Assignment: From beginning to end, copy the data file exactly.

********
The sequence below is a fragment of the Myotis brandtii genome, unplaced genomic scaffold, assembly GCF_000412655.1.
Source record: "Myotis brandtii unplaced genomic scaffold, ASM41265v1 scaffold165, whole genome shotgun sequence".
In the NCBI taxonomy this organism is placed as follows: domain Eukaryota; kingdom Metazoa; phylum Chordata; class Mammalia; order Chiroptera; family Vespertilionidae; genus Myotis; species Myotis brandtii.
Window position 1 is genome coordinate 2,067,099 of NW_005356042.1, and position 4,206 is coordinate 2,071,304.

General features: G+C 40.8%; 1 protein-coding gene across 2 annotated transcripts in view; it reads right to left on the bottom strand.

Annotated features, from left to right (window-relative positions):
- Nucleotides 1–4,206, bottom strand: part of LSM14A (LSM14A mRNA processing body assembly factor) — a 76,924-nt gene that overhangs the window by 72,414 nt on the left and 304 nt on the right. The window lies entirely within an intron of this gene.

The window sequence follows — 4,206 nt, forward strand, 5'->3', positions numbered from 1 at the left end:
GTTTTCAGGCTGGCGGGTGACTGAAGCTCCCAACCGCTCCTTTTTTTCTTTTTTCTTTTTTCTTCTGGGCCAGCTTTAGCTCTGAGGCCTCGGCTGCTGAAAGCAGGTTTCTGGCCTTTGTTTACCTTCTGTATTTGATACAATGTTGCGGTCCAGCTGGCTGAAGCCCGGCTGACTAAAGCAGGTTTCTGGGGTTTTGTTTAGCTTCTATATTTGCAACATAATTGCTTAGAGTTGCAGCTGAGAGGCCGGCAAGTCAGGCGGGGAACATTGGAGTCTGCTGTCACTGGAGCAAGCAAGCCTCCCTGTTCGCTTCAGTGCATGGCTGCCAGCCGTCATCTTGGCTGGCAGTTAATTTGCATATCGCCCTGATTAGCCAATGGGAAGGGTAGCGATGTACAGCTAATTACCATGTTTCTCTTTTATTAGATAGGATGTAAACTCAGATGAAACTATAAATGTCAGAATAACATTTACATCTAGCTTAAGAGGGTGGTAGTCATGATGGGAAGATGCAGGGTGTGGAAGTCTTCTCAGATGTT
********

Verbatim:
The sequence below is a fragment of the Myotis brandtii genome, unplaced genomic scaffold, assembly GCF_000412655.1.
Source record: "Myotis brandtii unplaced genomic scaffold, ASM41265v1 scaffold165, whole genome shotgun sequence".
In the NCBI taxonomy this organism is placed as follows: domain Eukaryota; kingdom Metazoa; phylum Chordata; class Mammalia; order Chiroptera; family Vespertilionidae; genus Myotis; species Myotis brandtii.
Window position 1 is genome coordinate 2,067,099 of NW_005356042.1, and position 4,206 is coordinate 2,071,304.

General features: G+C 40.8%; 1 protein-coding gene across 2 annotated transcripts in view; it reads right to left on the bottom strand.

Annotated features, from left to right (window-relative positions):
- Nucleotides 1–4,206, bottom strand: part of LSM14A (LSM14A mRNA processing body assembly factor) — a 76,924-nt gene that overhangs the window by 72,414 nt on the left and 304 nt on the right. The window lies entirely within an intron of this gene.

The window sequence follows — 4,206 nt, forward strand, 5'->3', positions numbered from 1 at the left end:
GTTTTCAGGCTGGCGGGTGACTGAAGCTCCCAACCGCTCCTTTTTTTCTTTTTTCTTTTTTCTTCTGGGCCAGCTTTAGCTCTGAGGCCTCGGCTGCTGAAAGCAGGTTTCTGGCCTTTGTTTACCTTCTGTATTTGATACAATGTTGCGGTCCAGCTGGCTGAAGCCCGGCTGACTAAAGCAGGTTTCTGGGGTTTTGTTTAGCTTCTATATTTGCAACATAATTGCTTAGAGTTGCAGCTGAGAGGCCGGCAAGTCAGGCGGGGAACATTGGAGTCTGCTGTCACTGGAGCAAGCAAGCCTCCCTGTTCGCTTCAGTGCATGGCTGCCAGCCGTCATCTTGGCTGGCAGTTAATTTGCATATCGCCCTGATTAGCCAATGGGAAGGGTAGCGATGTACAGCTAATTACCATGTTTCTCTTTTATTAGATAGGATGTAAACTCAGATGAAACTATAAATGTCAGAATAACATTTACATCTAGCTTAAGAGGGTGGTAGTCATGATGGGAAGATGCAGGGTGTGGAAGTCTTCTCAGATGTT